Doctrinal

The Bible

We teach that God has revealed Himself to mankind by two methods; General Revelation, and Special Revelation. The former is His revealing Himself continuously to all people through His works and actions in the creation and governance of the universe. (Rom 1:20, Ps 19:1, Dan 4:35, Rev 4:11) The latter, Special Revelation, is God’s revealing Himself through His Word. This has been delivered in an inerrant and complete form by the Holy Spirit to certain people, as the very word of God. (II Pet 1: 21). It has been written or orated and supernaturally preserved and faithfully produced in the sixty six canonical books of the Bible. Today we have the infallible, inerrant Word Of God in these sixty six books and it is the final authority for faith and practice for all believers (II Tim 3:16-17).

In Old Testament time God spoke to people by voice (Gen 3:8-9, 13:14), Theophany plus voice (Gen 17:1), dreams (Gen. 28:12-13) and visions (Gen 46: 1-4). He spoke indirectly through human agents (Jer 18:18) that included Holy Prophets (Heb 1:1), high priests (Num. 27:21) and certain wise men (Dan 5:11).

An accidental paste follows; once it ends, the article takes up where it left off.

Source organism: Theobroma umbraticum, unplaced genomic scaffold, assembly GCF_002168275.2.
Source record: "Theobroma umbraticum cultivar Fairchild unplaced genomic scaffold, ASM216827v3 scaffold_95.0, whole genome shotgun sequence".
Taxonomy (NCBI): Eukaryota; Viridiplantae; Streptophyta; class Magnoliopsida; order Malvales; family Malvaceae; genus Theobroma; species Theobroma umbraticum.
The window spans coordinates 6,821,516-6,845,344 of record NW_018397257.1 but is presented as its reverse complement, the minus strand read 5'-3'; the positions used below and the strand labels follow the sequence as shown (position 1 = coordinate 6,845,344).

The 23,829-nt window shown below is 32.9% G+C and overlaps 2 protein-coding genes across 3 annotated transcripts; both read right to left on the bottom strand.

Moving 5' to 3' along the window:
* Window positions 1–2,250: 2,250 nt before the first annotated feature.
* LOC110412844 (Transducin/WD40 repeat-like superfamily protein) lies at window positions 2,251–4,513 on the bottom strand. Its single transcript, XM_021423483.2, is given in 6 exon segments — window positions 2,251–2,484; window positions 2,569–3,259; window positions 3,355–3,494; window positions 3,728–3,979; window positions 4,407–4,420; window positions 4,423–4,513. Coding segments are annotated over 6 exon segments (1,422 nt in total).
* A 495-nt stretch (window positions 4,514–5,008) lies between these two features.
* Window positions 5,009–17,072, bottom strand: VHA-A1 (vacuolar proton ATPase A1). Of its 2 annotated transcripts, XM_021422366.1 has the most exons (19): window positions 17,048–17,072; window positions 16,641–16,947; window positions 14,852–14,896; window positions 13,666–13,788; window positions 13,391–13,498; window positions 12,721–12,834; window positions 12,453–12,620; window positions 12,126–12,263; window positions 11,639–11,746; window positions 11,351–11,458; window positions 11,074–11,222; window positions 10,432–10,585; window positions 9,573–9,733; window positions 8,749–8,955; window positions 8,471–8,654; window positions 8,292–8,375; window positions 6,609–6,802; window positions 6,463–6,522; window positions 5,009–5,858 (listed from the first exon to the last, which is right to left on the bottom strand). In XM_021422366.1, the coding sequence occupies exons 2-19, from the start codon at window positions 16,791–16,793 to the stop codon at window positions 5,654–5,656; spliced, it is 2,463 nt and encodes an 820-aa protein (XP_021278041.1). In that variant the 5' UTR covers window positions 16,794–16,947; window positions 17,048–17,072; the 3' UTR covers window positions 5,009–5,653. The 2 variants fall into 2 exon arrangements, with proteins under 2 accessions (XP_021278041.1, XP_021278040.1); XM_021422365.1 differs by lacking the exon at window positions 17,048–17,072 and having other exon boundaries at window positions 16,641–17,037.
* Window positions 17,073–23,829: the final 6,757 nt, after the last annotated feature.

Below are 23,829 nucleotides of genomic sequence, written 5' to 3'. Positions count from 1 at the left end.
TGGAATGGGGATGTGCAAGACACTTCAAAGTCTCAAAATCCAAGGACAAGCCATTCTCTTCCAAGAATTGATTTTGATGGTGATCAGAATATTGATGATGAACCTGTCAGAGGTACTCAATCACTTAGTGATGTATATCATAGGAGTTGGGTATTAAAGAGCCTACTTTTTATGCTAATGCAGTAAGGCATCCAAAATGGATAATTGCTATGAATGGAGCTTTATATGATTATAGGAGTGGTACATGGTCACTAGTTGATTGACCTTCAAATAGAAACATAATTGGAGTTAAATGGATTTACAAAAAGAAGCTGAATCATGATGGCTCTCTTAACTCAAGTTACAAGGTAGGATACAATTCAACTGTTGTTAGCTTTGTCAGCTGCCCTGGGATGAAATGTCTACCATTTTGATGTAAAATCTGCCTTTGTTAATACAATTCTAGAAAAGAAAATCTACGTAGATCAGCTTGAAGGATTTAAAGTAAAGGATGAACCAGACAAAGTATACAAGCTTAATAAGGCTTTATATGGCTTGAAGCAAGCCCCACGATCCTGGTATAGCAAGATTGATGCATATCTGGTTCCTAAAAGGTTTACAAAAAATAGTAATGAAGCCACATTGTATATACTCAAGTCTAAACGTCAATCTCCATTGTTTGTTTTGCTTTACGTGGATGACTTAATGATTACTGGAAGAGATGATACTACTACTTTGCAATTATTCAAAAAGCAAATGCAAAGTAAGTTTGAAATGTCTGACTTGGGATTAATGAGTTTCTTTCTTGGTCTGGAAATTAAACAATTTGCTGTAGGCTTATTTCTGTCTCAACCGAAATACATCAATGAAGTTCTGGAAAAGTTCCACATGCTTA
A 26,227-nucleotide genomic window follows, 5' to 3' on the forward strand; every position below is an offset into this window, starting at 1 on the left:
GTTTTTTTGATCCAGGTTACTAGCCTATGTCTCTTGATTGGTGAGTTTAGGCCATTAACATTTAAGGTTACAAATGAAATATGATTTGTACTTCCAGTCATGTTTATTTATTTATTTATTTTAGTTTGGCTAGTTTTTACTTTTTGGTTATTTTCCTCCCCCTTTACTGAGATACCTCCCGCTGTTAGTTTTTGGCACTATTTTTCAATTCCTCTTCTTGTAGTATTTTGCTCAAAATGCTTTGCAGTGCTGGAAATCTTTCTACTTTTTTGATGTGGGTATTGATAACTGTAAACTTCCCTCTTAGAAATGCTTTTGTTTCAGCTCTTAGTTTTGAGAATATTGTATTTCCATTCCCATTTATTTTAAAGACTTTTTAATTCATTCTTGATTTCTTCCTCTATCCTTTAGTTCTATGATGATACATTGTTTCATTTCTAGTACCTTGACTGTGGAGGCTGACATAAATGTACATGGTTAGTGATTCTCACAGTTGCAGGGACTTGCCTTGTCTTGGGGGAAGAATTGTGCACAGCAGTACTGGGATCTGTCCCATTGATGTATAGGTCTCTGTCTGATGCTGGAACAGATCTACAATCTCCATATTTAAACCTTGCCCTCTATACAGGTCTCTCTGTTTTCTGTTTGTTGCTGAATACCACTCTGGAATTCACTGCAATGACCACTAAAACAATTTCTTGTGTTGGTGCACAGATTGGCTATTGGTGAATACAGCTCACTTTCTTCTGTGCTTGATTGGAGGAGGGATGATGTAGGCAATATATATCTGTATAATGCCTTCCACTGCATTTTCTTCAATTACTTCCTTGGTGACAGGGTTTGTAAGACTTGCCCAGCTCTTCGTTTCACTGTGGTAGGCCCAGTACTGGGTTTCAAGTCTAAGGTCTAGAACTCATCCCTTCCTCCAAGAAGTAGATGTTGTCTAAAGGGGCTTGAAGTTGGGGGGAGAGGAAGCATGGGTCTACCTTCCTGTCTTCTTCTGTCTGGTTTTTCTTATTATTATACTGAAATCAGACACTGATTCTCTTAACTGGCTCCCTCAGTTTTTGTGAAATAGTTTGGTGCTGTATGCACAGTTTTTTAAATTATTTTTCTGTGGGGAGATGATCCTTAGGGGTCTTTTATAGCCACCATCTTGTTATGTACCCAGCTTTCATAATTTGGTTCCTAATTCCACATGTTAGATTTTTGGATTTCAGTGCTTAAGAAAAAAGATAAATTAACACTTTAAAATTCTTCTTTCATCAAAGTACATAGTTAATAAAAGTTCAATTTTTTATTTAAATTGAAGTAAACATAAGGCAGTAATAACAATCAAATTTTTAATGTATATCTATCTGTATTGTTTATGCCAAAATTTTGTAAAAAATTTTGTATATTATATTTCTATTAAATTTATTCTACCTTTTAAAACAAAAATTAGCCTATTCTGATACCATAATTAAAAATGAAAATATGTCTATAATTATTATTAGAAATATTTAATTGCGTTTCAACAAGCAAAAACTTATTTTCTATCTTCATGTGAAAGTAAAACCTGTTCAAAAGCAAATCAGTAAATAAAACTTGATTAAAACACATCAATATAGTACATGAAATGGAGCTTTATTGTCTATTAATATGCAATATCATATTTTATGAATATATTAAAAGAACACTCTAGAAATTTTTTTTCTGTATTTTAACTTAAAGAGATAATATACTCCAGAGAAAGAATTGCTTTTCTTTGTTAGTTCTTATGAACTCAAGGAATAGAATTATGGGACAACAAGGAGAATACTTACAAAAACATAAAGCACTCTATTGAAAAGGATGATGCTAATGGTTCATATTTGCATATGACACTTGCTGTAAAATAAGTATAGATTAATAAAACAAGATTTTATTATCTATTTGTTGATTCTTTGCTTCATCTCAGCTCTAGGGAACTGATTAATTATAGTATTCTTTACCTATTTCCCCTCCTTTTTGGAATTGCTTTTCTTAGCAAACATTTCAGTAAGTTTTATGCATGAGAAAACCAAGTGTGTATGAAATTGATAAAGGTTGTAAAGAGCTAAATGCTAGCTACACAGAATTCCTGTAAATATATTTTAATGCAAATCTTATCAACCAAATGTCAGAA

In the New Testament, God revealed Himself through His Son, the Lord Jesus Christ (Heb 1:1-2, I Tim 3:16), dreams and visions (Mt 2:12;22, Acts 10:10-16) and through men who were called and chosen. (Eph 4:20-21, Jn 16: 12-15, Rev:1:1-2).

Today, God speaks to us through His Living Word, which is divine in its origin and faithfully preserved (Heb. 1:1-3; Jn. 1:1-2, II Pet. 1:19).

God

We teach that there is only one God (Duet 6:4) and that He is not dependant upon anything outside of Himself for His existence. (Ex 3:14). He is the source of all life (Ps 36:9) and the creator and sustainer of all natural life. (Ps 104, Acts 17:24-28). He is also the source of all spiritual life (I Jn 5:11).

God has revealed the following attributes of Himself:

He is immutable in His substance (Ps 102: 25-27), in His will and purpose (Rom. 11:25) and in His Word (Num. 23:19).

He is perfect (Mtt. 5:48). He is eternal (Is 57:15, I Tim. 1:17) and limitless in His immensity (Is. 66: 1, Acts 7:48-49). He is omnipresent (Ps 139:7-10), omnipotent (Ps. 33:6-9, Is. 40:26) and omniscient (Job 37:16, Ps 147:5, Acts 15:18).